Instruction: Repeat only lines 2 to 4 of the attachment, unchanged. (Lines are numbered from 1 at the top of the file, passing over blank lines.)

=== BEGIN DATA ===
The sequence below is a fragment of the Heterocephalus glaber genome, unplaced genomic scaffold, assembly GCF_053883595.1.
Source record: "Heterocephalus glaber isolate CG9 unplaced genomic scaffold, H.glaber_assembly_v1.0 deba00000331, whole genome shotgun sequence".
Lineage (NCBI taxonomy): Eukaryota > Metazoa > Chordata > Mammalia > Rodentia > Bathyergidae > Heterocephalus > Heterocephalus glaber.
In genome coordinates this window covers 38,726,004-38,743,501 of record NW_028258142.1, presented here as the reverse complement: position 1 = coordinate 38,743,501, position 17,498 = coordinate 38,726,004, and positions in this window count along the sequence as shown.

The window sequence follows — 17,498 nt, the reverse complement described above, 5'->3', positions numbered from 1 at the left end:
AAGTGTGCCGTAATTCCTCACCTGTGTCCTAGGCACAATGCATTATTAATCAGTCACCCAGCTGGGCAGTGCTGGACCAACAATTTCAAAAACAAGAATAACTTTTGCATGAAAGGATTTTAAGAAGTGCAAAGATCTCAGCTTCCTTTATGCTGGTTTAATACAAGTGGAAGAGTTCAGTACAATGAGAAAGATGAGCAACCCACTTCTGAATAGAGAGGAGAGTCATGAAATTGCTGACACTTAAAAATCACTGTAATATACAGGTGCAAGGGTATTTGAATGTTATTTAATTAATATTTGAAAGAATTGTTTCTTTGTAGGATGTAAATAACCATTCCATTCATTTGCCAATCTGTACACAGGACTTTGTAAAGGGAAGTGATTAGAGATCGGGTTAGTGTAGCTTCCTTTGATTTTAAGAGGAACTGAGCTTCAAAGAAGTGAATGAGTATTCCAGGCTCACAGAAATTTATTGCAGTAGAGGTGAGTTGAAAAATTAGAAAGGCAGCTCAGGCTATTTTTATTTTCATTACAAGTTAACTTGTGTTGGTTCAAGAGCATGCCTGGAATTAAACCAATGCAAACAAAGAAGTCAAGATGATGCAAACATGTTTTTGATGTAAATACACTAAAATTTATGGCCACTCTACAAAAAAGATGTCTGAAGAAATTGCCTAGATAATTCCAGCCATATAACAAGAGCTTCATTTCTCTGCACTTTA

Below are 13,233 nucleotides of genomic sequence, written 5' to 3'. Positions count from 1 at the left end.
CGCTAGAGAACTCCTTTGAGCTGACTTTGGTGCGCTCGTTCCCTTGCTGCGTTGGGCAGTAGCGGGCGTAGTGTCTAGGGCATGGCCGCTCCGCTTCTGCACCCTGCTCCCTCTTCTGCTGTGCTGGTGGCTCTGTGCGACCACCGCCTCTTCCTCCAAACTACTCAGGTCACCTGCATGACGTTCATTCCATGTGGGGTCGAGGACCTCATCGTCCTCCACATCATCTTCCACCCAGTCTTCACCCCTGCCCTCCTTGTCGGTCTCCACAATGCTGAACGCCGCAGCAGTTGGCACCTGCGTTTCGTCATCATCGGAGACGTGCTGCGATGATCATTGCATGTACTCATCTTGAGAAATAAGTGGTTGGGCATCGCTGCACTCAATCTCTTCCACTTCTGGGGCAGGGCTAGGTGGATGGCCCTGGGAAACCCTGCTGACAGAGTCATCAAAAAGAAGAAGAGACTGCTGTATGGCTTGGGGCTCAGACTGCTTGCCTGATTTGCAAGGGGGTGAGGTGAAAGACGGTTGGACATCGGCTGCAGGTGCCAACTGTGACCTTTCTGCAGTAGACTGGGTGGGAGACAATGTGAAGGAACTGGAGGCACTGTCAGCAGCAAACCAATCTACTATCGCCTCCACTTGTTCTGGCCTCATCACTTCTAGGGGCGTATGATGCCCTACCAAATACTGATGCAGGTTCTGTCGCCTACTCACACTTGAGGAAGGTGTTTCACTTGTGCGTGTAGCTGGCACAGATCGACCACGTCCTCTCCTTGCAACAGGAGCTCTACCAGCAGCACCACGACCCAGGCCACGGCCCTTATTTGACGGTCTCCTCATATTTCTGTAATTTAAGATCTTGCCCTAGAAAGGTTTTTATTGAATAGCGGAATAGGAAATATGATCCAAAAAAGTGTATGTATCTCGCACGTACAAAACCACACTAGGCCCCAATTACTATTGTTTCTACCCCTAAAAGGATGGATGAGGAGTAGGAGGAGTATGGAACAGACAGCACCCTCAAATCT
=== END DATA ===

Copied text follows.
Source record: "Heterocephalus glaber isolate CG9 unplaced genomic scaffold, H.glaber_assembly_v1.0 deba00000331, whole genome shotgun sequence".
Lineage (NCBI taxonomy): Eukaryota > Metazoa > Chordata > Mammalia > Rodentia > Bathyergidae > Heterocephalus > Heterocephalus glaber.
In genome coordinates this window covers 38,726,004-38,743,501 of record NW_028258142.1, presented here as the reverse complement: position 1 = coordinate 38,743,501, position 17,498 = coordinate 38,726,004, and positions in this window count along the sequence as shown.